Heather Flowers (Calluna vulgaris) also called Ling or Common Heather used to be classified as an Erica to which order it still belongs but was re-classified by Richard Salisbury some time ago into a genus called Calluna from the Greek Kallyno
Traditional Uses for Heather Flowers:-
They are a traditional remedy in Swedish herbal medicine to treat inflammatory diseases and wounds.
According to European folk medicine, Heather herb and flowers were traditionally used as a tea for purifying the blood, stimulating metabolism, treating gastrointestinal disorders and reducing inflammation and gravel of the urinary system.
Heather contains many antimicrobial compounds and even honey made from bees feeding on the nectar from Heather Flowers has been shown to have high antibacterial activity compared to many other types of honey. It is a highly valued product today with a strange thixotropic texteure ( jelly until stirred then transforming into syrup and if left to settle, reverting back to jelly) and a very strong flavour – It wasn’t always so popular though.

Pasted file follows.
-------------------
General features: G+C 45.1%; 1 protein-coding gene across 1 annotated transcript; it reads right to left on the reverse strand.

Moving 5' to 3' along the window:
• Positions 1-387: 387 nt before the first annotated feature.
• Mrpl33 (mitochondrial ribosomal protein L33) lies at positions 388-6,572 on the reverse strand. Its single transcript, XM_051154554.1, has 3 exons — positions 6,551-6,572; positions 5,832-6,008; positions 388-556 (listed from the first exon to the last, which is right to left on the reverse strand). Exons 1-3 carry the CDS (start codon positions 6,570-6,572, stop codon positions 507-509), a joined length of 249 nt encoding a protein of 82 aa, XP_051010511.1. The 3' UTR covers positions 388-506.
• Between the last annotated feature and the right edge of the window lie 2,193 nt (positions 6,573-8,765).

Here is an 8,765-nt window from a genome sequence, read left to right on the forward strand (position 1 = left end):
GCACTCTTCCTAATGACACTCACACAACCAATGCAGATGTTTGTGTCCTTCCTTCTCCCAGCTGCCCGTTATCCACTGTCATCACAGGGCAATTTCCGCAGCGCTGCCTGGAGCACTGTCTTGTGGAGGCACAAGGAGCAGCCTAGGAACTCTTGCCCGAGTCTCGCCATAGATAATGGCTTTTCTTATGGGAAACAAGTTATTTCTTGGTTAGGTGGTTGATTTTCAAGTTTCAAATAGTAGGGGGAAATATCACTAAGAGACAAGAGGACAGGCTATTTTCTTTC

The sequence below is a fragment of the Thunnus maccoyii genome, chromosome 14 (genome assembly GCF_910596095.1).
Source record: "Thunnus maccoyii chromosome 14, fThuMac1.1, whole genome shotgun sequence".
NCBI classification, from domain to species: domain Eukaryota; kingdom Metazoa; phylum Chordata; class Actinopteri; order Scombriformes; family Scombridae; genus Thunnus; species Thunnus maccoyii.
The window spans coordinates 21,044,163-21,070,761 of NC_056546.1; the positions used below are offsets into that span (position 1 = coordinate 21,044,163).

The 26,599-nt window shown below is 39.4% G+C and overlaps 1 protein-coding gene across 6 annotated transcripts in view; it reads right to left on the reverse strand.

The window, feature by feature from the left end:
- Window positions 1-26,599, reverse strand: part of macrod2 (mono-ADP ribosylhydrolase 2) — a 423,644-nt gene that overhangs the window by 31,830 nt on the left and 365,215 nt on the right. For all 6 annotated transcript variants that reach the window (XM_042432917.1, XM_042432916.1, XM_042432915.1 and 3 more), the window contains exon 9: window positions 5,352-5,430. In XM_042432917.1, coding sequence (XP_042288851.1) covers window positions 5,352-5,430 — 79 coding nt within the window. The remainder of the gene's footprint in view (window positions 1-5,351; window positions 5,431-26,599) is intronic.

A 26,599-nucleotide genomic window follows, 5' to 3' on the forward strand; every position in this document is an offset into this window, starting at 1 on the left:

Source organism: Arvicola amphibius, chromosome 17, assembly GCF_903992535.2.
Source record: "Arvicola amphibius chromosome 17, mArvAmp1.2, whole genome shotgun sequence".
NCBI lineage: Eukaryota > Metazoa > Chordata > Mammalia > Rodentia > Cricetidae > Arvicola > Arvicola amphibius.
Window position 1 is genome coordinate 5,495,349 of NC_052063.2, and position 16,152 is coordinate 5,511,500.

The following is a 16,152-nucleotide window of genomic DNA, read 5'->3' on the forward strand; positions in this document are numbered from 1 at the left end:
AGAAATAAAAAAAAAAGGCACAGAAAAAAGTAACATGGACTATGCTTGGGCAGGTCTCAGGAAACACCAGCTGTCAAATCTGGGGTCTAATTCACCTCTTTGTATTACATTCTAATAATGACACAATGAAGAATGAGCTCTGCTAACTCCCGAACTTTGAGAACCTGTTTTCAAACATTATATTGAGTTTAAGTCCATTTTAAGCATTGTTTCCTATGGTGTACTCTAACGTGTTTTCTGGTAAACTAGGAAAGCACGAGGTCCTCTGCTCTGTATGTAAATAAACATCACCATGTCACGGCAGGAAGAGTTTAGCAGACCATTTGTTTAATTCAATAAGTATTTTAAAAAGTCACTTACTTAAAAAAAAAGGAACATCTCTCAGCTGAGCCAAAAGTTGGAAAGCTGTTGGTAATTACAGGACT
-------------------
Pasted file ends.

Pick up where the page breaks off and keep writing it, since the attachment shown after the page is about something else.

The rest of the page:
Heather Flower tea was also used as a folk remedy for alleviating bone and joint inflammation, for normalizing low blood pressure and for treating other vascular disorders. Heather is used in folk medicine both as a tea and a bath to stimulate cellular regeneration and to combat abnormal growths through cleansing and detoxification of the body.
It was once used to dye wool and for leather tanning and the purple Heather is one of the national flowers of Norway.
Mixed with Malt, in the Middle Ages, Heather Flowers were once an important ingredent in Gruit which was a flavouring used in Heather beer making before the use of Hops foud favour. Some independent micro breweries are, still, today, reviving this ancient art although it is a heavily regulated affair as Heather can be infected with an Ergot like fungus which is an hallucinogeic intoxicant.